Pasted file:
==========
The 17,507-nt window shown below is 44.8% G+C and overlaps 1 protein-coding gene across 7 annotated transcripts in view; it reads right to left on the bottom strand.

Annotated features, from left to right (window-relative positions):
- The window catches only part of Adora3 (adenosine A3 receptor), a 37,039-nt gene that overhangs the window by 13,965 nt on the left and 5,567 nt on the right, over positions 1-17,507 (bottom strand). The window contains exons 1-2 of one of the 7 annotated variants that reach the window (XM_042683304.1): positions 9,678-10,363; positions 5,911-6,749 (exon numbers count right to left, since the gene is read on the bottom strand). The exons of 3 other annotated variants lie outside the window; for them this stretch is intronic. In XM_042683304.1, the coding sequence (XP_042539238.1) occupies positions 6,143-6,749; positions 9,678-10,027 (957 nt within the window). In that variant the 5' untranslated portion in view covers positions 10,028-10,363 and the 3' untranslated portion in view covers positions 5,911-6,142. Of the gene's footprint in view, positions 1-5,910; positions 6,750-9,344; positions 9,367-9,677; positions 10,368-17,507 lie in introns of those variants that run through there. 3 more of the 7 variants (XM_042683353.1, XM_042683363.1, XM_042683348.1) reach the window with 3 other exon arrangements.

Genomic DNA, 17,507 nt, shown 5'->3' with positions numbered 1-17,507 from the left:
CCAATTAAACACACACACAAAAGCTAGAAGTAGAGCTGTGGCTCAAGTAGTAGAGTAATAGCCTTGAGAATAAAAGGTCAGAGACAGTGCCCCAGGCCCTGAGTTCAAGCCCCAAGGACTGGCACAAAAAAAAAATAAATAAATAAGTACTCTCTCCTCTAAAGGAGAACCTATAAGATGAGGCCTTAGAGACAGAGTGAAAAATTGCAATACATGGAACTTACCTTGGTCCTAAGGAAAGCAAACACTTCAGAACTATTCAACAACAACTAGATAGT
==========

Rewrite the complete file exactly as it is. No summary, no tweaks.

The 17,507-nt window shown below is 44.8% G+C and overlaps 1 protein-coding gene across 7 annotated transcripts in view; it reads right to left on the bottom strand.

Annotated features, from left to right (window-relative positions):
- The window catches only part of Adora3 (adenosine A3 receptor), a 37,039-nt gene that overhangs the window by 13,965 nt on the left and 5,567 nt on the right, over positions 1-17,507 (bottom strand). The window contains exons 1-2 of one of the 7 annotated variants that reach the window (XM_042683304.1): positions 9,678-10,363; positions 5,911-6,749 (exon numbers count right to left, since the gene is read on the bottom strand). The exons of 3 other annotated variants lie outside the window; for them this stretch is intronic. In XM_042683304.1, the coding sequence (XP_042539238.1) occupies positions 6,143-6,749; positions 9,678-10,027 (957 nt within the window). In that variant the 5' untranslated portion in view covers positions 10,028-10,363 and the 3' untranslated portion in view covers positions 5,911-6,142. Of the gene's footprint in view, positions 1-5,910; positions 6,750-9,344; positions 9,367-9,677; positions 10,368-17,507 lie in introns of those variants that run through there. 3 more of the 7 variants (XM_042683353.1, XM_042683363.1, XM_042683348.1) reach the window with 3 other exon arrangements.

Genomic DNA, 17,507 nt, shown 5'->3' with positions numbered 1-17,507 from the left:
CCAATTAAACACACACACAAAAGCTAGAAGTAGAGCTGTGGCTCAAGTAGTAGAGTAATAGCCTTGAGAATAAAAGGTCAGAGACAGTGCCCCAGGCCCTGAGTTCAAGCCCCAAGGACTGGCACAAAAAAAAAATAAATAAATAAGTACTCTCTCCTCTAAAGGAGAACCTATAAGATGAGGCCTTAGAGACAGAGTGAAAAATTGCAATACATGGAACTTACCTTGGTCCTAAGGAAAGCAAACACTTCAGAACTATTCAACAACAACTAGATAGT